A company, usually Disney or Twitter itself (on behalf of Disney) will start a hashtag implying that racists are going crazy over something, then because of the anger generated on both sides, people start to get hyped up over it, slowly getting the attention of prominent media figures and journalists, who then pen articles and statements about the disgusting racial divide over our classic works of fantasy film. It’s a trick.

…After this media blow-up, people think they are now morally obligated to either see the movie to get back at 5 angry people who just got worked up on Twitter, or morally obligated to protest this condescending takeover of media with simple patronizing color-switches.

It’s usually a huge tell when you see one trending topic that actually represents a real (or fake) news story with 150,000 mentions and people voicing their opinions and sharing articles…and another trending topic just sparked from a random blog post with 40 mentions, difficult to find details, and utter confusion across the platform.

Twitter, Facebook, and Google are all working in tandem to create these narratives; and they’ve gone almost as far as to blatantly admit it.

In any respect that the frustration over casting Halle Bailey (a young black singer and actress) in The Little Mermaid is real, I believe the division is sociopolitical and not strictly racist. Certainly there are racists utilizing social media as well as those who indulge in race-hate-baiting for their own personal entertainment. But these groups make up such a small percentage of the conversation that they aren’t even worth mentioning in any serious sense.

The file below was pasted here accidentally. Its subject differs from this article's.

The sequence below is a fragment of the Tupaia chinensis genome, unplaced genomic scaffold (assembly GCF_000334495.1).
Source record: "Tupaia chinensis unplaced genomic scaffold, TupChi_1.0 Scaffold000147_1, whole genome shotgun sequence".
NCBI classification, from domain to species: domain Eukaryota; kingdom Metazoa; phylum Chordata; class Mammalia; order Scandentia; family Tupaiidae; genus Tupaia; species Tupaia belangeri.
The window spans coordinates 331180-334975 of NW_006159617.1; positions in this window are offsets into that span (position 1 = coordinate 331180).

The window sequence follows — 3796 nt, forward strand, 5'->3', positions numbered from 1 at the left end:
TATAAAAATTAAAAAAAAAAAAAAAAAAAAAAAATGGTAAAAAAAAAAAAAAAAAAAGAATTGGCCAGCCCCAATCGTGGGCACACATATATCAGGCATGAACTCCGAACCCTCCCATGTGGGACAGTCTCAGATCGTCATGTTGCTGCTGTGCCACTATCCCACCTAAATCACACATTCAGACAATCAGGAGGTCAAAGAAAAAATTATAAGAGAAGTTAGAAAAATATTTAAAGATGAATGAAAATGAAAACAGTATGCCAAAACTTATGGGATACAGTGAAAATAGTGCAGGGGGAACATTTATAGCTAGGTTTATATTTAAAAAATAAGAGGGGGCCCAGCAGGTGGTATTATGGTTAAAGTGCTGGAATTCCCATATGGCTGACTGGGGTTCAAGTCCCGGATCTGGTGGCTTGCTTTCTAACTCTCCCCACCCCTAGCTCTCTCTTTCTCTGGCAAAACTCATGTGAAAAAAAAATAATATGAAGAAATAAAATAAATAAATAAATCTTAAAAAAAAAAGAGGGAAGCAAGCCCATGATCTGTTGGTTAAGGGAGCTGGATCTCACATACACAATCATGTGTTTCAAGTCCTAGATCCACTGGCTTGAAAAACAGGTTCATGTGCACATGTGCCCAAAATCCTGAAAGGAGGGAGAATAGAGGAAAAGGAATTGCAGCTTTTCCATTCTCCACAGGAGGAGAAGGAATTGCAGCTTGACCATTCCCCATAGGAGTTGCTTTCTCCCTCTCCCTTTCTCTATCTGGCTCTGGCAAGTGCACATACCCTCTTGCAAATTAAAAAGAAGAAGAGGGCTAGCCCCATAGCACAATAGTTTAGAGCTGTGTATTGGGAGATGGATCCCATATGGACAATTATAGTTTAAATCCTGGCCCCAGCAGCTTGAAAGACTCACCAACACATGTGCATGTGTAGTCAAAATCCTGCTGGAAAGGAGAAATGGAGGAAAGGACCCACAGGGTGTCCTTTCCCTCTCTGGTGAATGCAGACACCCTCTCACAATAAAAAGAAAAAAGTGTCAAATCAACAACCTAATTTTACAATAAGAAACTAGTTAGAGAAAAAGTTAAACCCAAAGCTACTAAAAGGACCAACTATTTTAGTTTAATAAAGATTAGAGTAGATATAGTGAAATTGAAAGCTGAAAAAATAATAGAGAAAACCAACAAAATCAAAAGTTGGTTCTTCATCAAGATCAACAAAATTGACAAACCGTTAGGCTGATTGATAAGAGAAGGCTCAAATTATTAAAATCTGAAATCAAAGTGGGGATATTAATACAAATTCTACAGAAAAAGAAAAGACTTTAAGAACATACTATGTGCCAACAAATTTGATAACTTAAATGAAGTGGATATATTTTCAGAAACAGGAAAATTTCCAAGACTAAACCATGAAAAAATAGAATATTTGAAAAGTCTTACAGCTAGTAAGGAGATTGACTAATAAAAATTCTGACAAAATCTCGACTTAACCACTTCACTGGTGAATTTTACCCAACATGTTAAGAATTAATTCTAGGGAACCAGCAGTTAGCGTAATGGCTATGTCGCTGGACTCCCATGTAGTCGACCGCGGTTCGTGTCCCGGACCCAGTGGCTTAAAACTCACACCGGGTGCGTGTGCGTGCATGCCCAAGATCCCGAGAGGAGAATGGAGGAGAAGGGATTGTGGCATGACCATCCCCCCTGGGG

Disney and the now-mainstream social platform-oriented Media want to grow the number of minority characters in our family films, and increase the number of female characters in our adult-oriented films.

There is nothing particularly wrong with either of those things on the surface, but the rationale and methodology is a bit more insidious. It is largely an attempt to erase and degrade what they see as a white male dominance across the entertainment industry both behind the scenes and on screen. Their existential solution acts as both contrition and self flagellation for the practices that they themselves created.

The problem, of course, is that now their focus has switched from making entertaining and universally successful products to making sure they check all of the “I’m Sorry” boxes.

For example, Disney knows that minority characters (black and hispanic) tend to not do as well overseas for the most part. There are always exceptions to the rule–for example Will Smith, despite the audience disapproval of his appearance in the live-action Aladdin, is very popular overseas.